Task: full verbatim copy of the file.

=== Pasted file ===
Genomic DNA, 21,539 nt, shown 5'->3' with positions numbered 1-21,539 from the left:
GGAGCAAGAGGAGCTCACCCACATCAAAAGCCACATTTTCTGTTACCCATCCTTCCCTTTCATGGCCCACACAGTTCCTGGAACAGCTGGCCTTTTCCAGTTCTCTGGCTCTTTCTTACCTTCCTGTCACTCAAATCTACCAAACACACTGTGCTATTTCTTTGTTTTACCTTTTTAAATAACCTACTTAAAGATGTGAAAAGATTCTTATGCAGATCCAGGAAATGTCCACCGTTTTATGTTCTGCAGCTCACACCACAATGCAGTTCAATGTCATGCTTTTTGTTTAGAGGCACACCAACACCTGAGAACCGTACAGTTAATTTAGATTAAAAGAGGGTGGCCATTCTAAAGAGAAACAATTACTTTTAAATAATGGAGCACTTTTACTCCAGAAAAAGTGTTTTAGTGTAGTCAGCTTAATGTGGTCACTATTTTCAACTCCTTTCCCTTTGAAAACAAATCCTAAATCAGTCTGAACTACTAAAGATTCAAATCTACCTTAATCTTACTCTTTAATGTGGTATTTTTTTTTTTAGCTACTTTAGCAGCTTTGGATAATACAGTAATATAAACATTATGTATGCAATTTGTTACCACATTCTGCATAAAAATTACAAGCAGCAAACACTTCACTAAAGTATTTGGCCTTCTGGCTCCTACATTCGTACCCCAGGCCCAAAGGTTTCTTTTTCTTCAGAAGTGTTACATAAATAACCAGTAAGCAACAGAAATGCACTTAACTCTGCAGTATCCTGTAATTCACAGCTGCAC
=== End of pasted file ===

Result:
Genomic DNA, 21,539 nt, shown 5'->3' with positions numbered 1-21,539 from the left:
GGAGCAAGAGGAGCTCACCCACATCAAAAGCCACATTTTCTGTTACCCATCCTTCCCTTTCATGGCCCACACAGTTCCTGGAACAGCTGGCCTTTTCCAGTTCTCTGGCTCTTTCTTACCTTCCTGTCACTCAAATCTACCAAACACACTGTGCTATTTCTTTGTTTTACCTTTTTAAATAACCTACTTAAAGATGTGAAAAGATTCTTATGCAGATCCAGGAAATGTCCACCGTTTTATGTTCTGCAGCTCACACCACAATGCAGTTCAATGTCATGCTTTTTGTTTAGAGGCACACCAACACCTGAGAACCGTACAGTTAATTTAGATTAAAAGAGGGTGGCCATTCTAAAGAGAAACAATTACTTTTAAATAATGGAGCACTTTTACTCCAGAAAAAGTGTTTTAGTGTAGTCAGCTTAATGTGGTCACTATTTTCAACTCCTTTCCCTTTGAAAACAAATCCTAAATCAGTCTGAACTACTAAAGATTCAAATCTACCTTAATCTTACTCTTTAATGTGGTATTTTTTTTTTTAGCTACTTTAGCAGCTTTGGATAATACAGTAATATAAACATTATGTATGCAATTTGTTACCACATTCTGCATAAAAATTACAAGCAGCAAACACTTCACTAAAGTATTTGGCCTTCTGGCTCCTACATTCGTACCCCAGGCCCAAAGGTTTCTTTTTCTTCAGAAGTGTTACATAAATAACCAGTAAGCAACAGAAATGCACTTAACTCTGCAGTATCCTGTAATTCACAGCTGCAC